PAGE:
Aww I wish I could have turned up with 29 big assed hams for your mom. I miss her too although I didnt know her. I know she was wonderful to have made you. And ok I forgive everyone. Baked goods are acceptable. Taco dip I'm not so sure, but at least it was an attempt at something.

Arabella said...

Oh this is so good I had to de-lurk.

Anonymous said...

So here I am, reading through anxiously to see if you had Coca-cola cake and YOU DID. But marshmallows? I am saddened, to say the least.

MJH said...

OK, I know you wrote you will never disclose Millpond's location, but I've got to give a guess. No need to tell if I'm wrong or right. Reading about the town had me thinking, but reading about the funeral food confirmed it for me. Millpond sounds just like home to me, I live in NC. I guess it could be anywhere in the southeast, but that food is NC funeral fare.

drawer queen said...

I too have a gay cousin who doesn't think he is gay. When he divorced his first wife, I smiled and nodded knowingly at the news and announced to my mother that he was extremely, obviously, flamingly gay (she lacks gaydar), and then he got married again! Now my credentials are in doubt... damn. He is gay, I know it.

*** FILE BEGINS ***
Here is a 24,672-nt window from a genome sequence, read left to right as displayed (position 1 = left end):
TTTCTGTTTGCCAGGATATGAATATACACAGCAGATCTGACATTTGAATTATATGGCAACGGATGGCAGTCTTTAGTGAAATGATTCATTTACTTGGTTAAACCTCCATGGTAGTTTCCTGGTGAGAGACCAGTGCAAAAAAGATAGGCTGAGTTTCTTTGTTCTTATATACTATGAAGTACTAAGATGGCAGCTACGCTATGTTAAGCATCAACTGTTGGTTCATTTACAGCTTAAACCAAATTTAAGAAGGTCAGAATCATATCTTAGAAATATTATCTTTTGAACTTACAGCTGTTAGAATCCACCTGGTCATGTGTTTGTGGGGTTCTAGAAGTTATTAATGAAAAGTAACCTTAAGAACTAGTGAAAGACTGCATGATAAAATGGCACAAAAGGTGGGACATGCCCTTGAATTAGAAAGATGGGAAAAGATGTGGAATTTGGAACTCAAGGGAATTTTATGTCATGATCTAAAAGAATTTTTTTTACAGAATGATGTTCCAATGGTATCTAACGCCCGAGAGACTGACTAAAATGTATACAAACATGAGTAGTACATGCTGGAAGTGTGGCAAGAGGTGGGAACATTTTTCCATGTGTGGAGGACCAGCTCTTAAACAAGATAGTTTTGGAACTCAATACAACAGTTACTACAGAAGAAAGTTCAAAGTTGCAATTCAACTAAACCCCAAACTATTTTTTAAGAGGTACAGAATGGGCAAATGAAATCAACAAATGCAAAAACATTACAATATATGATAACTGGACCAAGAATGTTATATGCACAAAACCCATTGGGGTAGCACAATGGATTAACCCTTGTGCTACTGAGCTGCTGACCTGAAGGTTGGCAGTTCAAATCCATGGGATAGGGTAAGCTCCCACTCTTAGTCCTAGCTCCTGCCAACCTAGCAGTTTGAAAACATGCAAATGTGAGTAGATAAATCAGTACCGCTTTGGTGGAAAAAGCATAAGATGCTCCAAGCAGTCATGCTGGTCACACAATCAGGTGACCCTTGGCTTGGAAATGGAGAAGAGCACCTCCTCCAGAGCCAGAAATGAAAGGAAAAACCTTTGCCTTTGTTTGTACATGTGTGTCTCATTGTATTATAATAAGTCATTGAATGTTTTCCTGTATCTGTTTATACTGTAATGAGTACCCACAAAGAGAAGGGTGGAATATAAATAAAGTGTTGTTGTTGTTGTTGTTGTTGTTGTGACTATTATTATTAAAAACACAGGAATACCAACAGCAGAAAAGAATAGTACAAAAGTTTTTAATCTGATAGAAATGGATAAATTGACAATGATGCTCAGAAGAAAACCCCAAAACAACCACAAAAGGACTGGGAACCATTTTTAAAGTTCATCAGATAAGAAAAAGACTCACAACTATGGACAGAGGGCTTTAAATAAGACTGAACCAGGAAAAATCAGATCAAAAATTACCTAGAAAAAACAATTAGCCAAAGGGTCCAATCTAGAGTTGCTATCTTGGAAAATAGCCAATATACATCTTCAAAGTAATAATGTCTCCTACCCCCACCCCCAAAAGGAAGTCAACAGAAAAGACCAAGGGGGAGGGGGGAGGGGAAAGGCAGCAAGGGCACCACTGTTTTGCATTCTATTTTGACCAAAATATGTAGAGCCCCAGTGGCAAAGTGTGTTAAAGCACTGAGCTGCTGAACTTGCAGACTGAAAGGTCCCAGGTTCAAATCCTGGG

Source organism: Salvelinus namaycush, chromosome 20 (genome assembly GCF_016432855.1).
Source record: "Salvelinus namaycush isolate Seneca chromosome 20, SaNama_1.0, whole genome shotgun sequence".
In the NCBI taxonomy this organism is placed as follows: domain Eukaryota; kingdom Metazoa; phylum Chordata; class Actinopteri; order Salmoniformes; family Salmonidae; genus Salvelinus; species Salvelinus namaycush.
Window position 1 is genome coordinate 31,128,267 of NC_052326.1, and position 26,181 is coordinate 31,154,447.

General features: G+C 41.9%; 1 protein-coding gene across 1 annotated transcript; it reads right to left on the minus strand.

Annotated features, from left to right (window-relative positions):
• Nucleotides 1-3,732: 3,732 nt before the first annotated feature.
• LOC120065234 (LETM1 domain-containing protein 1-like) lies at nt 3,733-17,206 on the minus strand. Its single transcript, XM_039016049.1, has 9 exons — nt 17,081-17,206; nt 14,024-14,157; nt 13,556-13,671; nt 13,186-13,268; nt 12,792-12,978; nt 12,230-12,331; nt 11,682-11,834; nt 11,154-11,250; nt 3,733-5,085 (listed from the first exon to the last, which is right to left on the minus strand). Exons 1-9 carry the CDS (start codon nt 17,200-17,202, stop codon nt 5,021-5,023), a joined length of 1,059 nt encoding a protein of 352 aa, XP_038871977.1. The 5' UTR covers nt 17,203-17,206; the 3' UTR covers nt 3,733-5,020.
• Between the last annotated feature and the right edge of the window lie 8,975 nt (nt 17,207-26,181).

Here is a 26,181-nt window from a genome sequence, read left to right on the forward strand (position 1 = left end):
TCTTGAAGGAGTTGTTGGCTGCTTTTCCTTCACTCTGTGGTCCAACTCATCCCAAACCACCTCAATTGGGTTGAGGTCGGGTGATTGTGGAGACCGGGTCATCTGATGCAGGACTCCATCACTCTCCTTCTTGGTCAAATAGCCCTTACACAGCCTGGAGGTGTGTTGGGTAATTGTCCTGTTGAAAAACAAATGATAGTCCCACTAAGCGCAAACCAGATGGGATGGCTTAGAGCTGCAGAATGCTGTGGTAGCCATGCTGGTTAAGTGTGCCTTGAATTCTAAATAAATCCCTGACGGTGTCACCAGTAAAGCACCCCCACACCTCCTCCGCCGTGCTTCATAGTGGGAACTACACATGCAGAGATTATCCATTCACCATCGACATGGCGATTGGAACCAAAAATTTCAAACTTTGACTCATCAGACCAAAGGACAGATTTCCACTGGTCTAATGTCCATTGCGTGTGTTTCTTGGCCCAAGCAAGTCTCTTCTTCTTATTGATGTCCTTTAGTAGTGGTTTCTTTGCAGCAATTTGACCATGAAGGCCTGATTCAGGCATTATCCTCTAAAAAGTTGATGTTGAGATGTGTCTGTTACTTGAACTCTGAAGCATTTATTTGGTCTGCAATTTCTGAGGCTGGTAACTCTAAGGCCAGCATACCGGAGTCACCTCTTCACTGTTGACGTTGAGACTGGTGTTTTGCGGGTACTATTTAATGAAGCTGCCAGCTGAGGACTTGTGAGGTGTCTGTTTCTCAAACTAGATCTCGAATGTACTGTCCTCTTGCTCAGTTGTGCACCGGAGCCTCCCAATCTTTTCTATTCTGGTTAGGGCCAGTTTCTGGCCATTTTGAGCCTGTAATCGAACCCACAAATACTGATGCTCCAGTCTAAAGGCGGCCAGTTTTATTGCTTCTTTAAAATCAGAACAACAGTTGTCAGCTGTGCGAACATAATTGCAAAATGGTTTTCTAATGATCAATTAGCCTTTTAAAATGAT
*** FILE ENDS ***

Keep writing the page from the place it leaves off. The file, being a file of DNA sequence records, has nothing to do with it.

the Bag Lady said...

Way out here in the country, we have a community hall. All the "old-timers" funerals are held there. The community club takes care of the food.
Traditionally, up here in Alberta, when someone dies, people bring food to the home of the bereaved. When my mother died, we had enough "Russian Chicken" to feed an entire city block. Twice. Along with innumerable casseroles. We didn't have to cook for 3 months.

What is Coca Cola Cake?

bluelikethesky said...

Way to end a post!

Brought back memories of my grandfather's funeral in deep east Texas, back in the 60s. I wasn't much taller than the table, and the Corningware casseroles went on forever.